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Summer Camp Takes Students To New Heights!

FORT WORTH, Texas (CBSDFW.COM) - For many North Texas students, 'summer camp' means swimming all day, arts, crafts, and of course sports. But, a lucky group of teenagers are learning to take a fresh look at aviation careers and a weeklong camp at Alliance Airport in Fort Worth gives them a spectacular view.

"I was like really surprised," says 16-year-old Krysti Veal. "I looked on the little schedule and it said 'flying a real plane' and I was like 'WHAT?! They're going to have us doing that already?' "


"They'll come up to us and say 'I never knew this was available to me'," says TCC Instructor and private pilot Mark Loud. "I never knew I could do this."

At the 'ACE' Aviation Career Education camp, childhood curiosities are encouraged to grow wings.

"They told me Pluto was no longer a planet when I was four, and I was like 'No! No! I'm not going to let this happen'," says Krysti with a laugh. With little interest in princesses, Krysti decided early that she wanted to fly.

"Last year, I went on a helicopter ride over Niagara Falls," recalls Krysti. "The pilot there told me all about aviation and flight and how 1% of all pilots are women and like an even smaller percentage of that are African American, and I was like, that that seems like a really good paying job."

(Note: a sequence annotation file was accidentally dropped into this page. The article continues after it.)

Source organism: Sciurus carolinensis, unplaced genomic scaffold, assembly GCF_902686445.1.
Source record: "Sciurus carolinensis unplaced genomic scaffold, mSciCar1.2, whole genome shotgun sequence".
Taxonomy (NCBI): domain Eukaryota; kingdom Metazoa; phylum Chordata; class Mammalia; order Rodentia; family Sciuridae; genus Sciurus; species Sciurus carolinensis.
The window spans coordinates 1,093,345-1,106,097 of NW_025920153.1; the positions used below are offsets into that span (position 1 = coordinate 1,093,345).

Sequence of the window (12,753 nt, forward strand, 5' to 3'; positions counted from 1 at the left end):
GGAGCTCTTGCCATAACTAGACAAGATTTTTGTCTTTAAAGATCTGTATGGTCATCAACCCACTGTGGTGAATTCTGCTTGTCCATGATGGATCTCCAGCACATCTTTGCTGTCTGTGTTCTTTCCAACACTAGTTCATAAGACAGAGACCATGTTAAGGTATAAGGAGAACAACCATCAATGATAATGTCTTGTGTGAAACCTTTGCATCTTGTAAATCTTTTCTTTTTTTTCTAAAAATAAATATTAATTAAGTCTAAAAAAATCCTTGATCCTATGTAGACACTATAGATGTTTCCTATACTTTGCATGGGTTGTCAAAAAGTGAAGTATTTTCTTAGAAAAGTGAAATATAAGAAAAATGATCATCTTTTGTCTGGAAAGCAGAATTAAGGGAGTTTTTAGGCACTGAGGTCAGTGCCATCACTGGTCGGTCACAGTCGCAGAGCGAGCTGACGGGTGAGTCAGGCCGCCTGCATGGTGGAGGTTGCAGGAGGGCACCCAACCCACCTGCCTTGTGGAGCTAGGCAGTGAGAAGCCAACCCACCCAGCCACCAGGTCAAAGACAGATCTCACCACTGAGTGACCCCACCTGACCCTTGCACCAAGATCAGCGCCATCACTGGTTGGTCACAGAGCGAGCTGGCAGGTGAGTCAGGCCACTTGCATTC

The ACE Summer camp, hosted by TCC and UNT is a way for campers to try their wings, see if they're serious and learn about a variety of aviation careers.

"They come wondering, and they leave knowing all of the things that could be available to them," says Loud, "and there's a lot more than just flying airplanes. There's all kinds of career opportunities."

Landry Roberts wants to join the Air Force one day; but, says the camp has taught him that there are a "lot more opportunities in aviation than I had imagined", and then adding that the camps has "been amazing actually."
The weeklong camp includes field trips, drone training, and of course, the opportunity to pilot a plane-- with an experience and brave co-pilot alongside, of course.
"I am very excited," says Landry about his opportunity to pilot. "I cannot wait," he adds with a laugh, "all of my friends told me to take pictures for them."

"They want to fly an airplane and nothing gets a person hooked, to be involved in aviation even if they're not going to be flying them-- than jumping in an airplane and flying it and getting that feeling of freedom," says Loud, who flies his own personal plane to work at the college near Alliance Airport every day. "They'll love it. They always have a blast when they do."

Once back on the ground, Krysti admits that the experience was exciting-- but, a little "scary" as well. Still, she absolutely intends to do it again.

"There's nothing that you can't do, the only person stopping you is you!" says Krysti with a passion and wisdom of one much older. "If there's something you want to do, you can you can work toward that and make your dreams happen."

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